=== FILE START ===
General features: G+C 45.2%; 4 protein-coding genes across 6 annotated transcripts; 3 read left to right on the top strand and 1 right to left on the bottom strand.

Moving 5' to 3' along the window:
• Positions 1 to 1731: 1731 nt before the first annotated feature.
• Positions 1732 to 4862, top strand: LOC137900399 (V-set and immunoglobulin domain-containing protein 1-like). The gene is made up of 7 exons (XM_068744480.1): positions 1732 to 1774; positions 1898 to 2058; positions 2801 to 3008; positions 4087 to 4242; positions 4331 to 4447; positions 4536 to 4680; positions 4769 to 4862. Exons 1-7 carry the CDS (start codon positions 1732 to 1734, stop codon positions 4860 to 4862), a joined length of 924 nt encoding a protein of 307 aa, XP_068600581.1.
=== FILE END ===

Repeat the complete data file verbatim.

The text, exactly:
General features: G+C 45.2%; 4 protein-coding genes across 6 annotated transcripts; 3 read left to right on the top strand and 1 right to left on the bottom strand.

Moving 5' to 3' along the window:
• Positions 1 to 1731: 1731 nt before the first annotated feature.
• Positions 1732 to 4862, top strand: LOC137900399 (V-set and immunoglobulin domain-containing protein 1-like). The gene is made up of 7 exons (XM_068744480.1): positions 1732 to 1774; positions 1898 to 2058; positions 2801 to 3008; positions 4087 to 4242; positions 4331 to 4447; positions 4536 to 4680; positions 4769 to 4862. Exons 1-7 carry the CDS (start codon positions 1732 to 1734, stop codon positions 4860 to 4862), a joined length of 924 nt encoding a protein of 307 aa, XP_068600581.1.